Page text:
Girls’ study is a means to an end – to imbue in them an appreciation and love for Yiddishkeit. Do our girls leave our school system with a passion for Hashem, His Torah and His people?
By Rabbi Shimon Hellinger – Anash Magazine
Formal education for girls is a relatively new phenomenon, and it was started for a specific purpose.
For thousands of years, girls grew up under their mothers, where they were mentored and introduced to Jewish womanhood and life. They lived and breathed a felt Jewish experience. Their education was not missing anything.
About a century ago, things began to change. A decline in housework due to the Industrial Revolution, as well as a widespread aspiration for intellectual study, led to a necessary shift in how young girls would be taught Yiddishkeit. Rather than learning by osmosis, they would now study Torah texts.
Many were hesitant to change the status quo and only reluctantly did they agree to the move. There was a sense of urgency: Either we engage the girls, or we risk losing them to outside lures – of which there are many. The results were hugely successful, and generations of girls were engaged in academically rigorous Torah study that competed with, lhavdil, secular courses.
As we ponder the education of girls today, we ought to consider the goal of their study and apply it accordingly.
Torah learning for women is dynamic, not static. Unlike men’s Torah study, which is an inherent mitvza for its own sake, women’s learning is a path to connection. Beyond halachic instruction – which they previously received at home – the more recent undertaking of Torah study by girls was intended so that they be touched by its holiness and inspired to love Hashem.
At a Beis Rivkah dinner in 5704 (1944), the Rebbe – then known as the Frierdiker Rebbe’s son-in-law and director of Merkos L’Inyonei Chinuch – delivered a talk on the priority and purpose of girls’ education. After examining halachic sources on women’s study, the Rebbe said this:
“However, if we consider the present circumstances, the above discussion is irrelevant. Because the education of Jewish girls today isn’t for the sake of knowledge alone, but to ensure that they live as Yiddishe kinder.
“Children today are raised in an environment submerged in worries of parnassa and the pursuit of ‘making a living,’ or when there is abundance, in the desire to ‘have a good time.’ They don’t appreciate at all the superior distinction of being Jewish. From their perspective, Yiddishkeit is associated with restrictions, or even suffering…
“This is the function of the Bais Rivka and Bais Sarah schools, founded by my saintly father-in-law the [Frierdiker] Rebbe: To impress upon the hearts of the students that they are b’nos Yisroel, Yiddishe daughters, to explain this sanctity to them, the virtue and purity that it yields, and the responsibility that each one of them bears.”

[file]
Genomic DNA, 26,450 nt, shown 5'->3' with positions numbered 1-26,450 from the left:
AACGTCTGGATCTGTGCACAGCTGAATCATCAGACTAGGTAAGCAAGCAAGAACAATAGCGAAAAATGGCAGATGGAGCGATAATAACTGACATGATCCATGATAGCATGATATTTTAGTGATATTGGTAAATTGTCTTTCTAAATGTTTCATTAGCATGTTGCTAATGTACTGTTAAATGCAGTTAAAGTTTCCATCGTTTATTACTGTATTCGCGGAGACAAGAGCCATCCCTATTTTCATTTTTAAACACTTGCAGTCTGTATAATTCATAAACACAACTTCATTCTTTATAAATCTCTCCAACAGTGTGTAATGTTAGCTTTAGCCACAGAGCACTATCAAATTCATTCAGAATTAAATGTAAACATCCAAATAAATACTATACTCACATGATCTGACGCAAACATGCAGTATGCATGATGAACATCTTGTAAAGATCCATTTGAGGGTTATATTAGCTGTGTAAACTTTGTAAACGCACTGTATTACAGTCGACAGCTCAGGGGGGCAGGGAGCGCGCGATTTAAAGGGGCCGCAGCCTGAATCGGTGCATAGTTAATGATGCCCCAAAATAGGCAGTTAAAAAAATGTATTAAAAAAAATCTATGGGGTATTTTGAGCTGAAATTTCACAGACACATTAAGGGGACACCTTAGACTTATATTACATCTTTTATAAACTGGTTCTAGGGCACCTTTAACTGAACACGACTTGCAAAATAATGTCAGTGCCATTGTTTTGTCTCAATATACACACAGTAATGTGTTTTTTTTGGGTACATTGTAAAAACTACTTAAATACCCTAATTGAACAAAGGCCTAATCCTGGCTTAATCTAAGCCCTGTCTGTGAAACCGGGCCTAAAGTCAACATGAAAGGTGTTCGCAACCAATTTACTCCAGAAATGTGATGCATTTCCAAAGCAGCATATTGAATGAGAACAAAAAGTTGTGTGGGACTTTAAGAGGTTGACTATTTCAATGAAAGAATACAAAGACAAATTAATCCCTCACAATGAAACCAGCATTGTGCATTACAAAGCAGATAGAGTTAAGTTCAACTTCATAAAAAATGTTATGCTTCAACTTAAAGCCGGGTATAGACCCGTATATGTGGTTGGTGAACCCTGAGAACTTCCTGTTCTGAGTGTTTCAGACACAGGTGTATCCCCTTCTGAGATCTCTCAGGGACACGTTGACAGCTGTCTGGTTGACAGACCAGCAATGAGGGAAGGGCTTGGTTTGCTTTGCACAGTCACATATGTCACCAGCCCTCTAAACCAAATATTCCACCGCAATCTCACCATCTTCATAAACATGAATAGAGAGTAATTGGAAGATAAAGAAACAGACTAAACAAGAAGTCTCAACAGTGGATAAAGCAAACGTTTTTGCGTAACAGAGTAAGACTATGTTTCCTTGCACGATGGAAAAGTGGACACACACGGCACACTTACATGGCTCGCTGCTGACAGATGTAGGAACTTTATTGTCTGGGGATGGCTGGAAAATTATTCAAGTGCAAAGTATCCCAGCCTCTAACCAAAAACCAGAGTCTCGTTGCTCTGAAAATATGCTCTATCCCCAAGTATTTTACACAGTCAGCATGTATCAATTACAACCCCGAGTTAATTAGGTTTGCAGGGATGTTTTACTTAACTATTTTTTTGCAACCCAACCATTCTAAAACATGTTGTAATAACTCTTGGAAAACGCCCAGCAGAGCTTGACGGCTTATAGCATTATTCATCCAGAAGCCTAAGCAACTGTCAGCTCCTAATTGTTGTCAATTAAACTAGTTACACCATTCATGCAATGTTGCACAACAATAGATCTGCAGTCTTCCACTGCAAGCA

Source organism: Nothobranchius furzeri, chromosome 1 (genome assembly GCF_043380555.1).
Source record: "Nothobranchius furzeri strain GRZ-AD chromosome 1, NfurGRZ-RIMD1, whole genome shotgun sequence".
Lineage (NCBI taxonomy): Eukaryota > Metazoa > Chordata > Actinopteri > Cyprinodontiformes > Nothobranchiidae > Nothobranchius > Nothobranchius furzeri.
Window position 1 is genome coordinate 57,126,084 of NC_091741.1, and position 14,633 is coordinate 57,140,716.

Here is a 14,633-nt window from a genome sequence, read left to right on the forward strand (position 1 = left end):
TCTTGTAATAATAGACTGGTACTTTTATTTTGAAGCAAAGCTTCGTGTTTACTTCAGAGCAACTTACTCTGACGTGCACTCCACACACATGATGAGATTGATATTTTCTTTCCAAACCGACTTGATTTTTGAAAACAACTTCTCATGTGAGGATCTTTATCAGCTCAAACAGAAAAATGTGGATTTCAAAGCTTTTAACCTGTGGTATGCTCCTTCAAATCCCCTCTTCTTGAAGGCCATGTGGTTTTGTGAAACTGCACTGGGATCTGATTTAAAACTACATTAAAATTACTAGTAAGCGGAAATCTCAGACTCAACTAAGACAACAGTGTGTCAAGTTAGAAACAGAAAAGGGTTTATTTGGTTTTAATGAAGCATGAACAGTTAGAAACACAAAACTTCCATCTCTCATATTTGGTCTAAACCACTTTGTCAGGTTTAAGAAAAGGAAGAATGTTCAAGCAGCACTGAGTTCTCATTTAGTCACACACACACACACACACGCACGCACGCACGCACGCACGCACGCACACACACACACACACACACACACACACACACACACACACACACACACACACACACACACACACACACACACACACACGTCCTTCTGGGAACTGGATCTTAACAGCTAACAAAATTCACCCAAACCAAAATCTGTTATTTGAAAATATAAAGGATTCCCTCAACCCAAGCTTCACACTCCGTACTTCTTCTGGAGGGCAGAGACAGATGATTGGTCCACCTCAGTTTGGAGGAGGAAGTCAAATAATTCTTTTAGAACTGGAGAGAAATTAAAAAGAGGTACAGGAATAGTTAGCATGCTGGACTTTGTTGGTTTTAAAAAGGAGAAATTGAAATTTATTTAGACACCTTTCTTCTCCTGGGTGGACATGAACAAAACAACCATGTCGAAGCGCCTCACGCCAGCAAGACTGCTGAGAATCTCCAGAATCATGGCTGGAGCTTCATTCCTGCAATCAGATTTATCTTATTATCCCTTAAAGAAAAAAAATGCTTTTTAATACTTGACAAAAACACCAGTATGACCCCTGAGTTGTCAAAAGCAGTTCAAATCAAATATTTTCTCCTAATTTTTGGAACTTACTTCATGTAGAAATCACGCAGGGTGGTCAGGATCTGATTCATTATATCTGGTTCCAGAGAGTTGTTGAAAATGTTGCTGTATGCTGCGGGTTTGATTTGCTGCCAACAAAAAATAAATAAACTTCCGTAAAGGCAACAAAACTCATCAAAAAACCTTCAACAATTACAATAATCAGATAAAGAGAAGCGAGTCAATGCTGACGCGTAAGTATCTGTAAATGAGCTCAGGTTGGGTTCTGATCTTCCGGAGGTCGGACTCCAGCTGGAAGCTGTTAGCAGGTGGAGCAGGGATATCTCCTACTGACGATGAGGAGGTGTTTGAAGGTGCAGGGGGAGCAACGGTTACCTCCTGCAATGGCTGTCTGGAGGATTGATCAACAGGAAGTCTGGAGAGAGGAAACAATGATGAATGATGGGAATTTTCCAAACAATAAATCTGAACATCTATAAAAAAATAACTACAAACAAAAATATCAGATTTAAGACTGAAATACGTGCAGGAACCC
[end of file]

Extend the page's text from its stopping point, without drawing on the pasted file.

In short: Girls’ study is a means to an end – to imbue in them an appreciation and love for Yiddishkeit.
With this attitude in mind, we can put aside preconceived notions and ask: What is it that will inspire a new generation of youth to devote their life to Hashem and His Torah? What will fire their souls and warm their hearts to be Yidden, Chassidim?
More specifically: Are today’s girls enamored by wisdom, thirsty for information, stimulated by knowledge? Do our girls leave our school system with a passion for Hashem, His Torah and His people?
And lastly: If you knew nothing of the conventional schooling system, would you come up with schooling as the most effective way to inspire girls to love Yiddishkeit?
Indeed, some girls are naturally fascinated with academic learning, but the vast majority are not. Insisting that girls are able and capable of learning in-depth Torah, though true, is beside the point, as the Rebbe said. The question we must ask ourselves is: Are we reaching their hearts and kindling their souls?
A high school girl can repeat a dvar Torah she learned, but rarely is she enchanted by it. A girl looking to deepen her connection might turn to that kind of learning – having been raised in a school environment that lauds academic study – but often it doesn’t rouse her passion.
We can push, coax and offer prizes to try and make it work, but we are unnecessarily pushing a round peg into a square hole. The premise – that this is how girls must learn – is unfounded.
For better or for worse, times have changed, and we don’t live in an academic culture. People aren’t satisfied with learning and memorizing; they want to relate and experience. Torah – which is a “Living Torah” (Toras Chaim) and implies guidance (hora’a) – can and should be learned as a guide to life.
How many girls have spent years learning Torah texts but are unfamiliar with the Torah’s values on life? Many don’t even know that the Torah has what to say on social and emotional issues! Classroom conversations on such issues grounded in Torah values are not “a waste of learning time.” These are the issues that are of most interest to them and most relevant for their life ahead!
Fixed on the goal of engaging women with whatever it takes, the Rebbe allowed and encouraged women who wanted to study Torah Sheba’al Peh texts (Mishna, Gemara). Today, we can use that same mindset to make Torah accessible and experienced – beyond the text.
It isn’t a difficult task – once we overcome the fear of deviating from convention. With our goal in mind, we can find ways to make Torah and Yiddishkeit meaningful for our girls. Watch their response, and you will know if you are lighting up their neshama.
Our girls need a captivating Jewish experience that can compete with the lures of the outside world. Chassidus and the Rebbe’s sichos in particular offer us the ideas with which to provide a meaningful Yiddishe life and raise a generation of young, passionate chassidistehs.
This article first appeared in Anash Magazine – published by Anash.org.